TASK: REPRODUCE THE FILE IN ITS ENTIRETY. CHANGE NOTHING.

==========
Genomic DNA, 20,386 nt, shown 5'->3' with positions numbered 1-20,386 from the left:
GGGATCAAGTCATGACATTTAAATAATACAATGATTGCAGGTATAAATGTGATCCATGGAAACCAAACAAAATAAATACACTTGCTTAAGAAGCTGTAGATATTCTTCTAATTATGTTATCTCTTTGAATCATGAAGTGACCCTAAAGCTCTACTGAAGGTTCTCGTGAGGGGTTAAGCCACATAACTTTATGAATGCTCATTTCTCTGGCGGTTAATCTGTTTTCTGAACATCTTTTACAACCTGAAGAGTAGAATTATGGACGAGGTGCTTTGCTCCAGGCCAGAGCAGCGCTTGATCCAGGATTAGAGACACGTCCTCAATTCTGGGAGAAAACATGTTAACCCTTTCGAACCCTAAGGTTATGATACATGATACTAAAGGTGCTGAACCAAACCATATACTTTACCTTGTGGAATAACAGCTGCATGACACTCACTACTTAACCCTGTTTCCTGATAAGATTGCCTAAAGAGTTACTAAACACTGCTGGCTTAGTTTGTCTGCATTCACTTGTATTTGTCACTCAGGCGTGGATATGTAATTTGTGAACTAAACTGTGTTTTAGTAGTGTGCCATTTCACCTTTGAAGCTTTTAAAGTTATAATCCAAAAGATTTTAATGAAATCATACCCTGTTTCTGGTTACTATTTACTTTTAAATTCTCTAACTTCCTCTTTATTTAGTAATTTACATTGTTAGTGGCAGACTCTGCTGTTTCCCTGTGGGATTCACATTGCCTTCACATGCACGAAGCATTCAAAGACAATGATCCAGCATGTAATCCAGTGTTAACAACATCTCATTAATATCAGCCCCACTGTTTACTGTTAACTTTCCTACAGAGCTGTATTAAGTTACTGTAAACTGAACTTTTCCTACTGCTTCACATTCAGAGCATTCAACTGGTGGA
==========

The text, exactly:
Genomic DNA, 20,386 nt, shown 5'->3' with positions numbered 1-20,386 from the left:
GGGATCAAGTCATGACATTTAAATAATACAATGATTGCAGGTATAAATGTGATCCATGGAAACCAAACAAAATAAATACACTTGCTTAAGAAGCTGTAGATATTCTTCTAATTATGTTATCTCTTTGAATCATGAAGTGACCCTAAAGCTCTACTGAAGGTTCTCGTGAGGGGTTAAGCCACATAACTTTATGAATGCTCATTTCTCTGGCGGTTAATCTGTTTTCTGAACATCTTTTACAACCTGAAGAGTAGAATTATGGACGAGGTGCTTTGCTCCAGGCCAGAGCAGCGCTTGATCCAGGATTAGAGACACGTCCTCAATTCTGGGAGAAAACATGTTAACCCTTTCGAACCCTAAGGTTATGATACATGATACTAAAGGTGCTGAACCAAACCATATACTTTACCTTGTGGAATAACAGCTGCATGACACTCACTACTTAACCCTGTTTCCTGATAAGATTGCCTAAAGAGTTACTAAACACTGCTGGCTTAGTTTGTCTGCATTCACTTGTATTTGTCACTCAGGCGTGGATATGTAATTTGTGAACTAAACTGTGTTTTAGTAGTGTGCCATTTCACCTTTGAAGCTTTTAAAGTTATAATCCAAAAGATTTTAATGAAATCATACCCTGTTTCTGGTTACTATTTACTTTTAAATTCTCTAACTTCCTCTTTATTTAGTAATTTACATTGTTAGTGGCAGACTCTGCTGTTTCCCTGTGGGATTCACATTGCCTTCACATGCACGAAGCATTCAAAGACAATGATCCAGCATGTAATCCAGTGTTAACAACATCTCATTAATATCAGCCCCACTGTTTACTGTTAACTTTCCTACAGAGCTGTATTAAGTTACTGTAAACTGAACTTTTCCTACTGCTTCACATTCAGAGCATTCAACTGGTGGA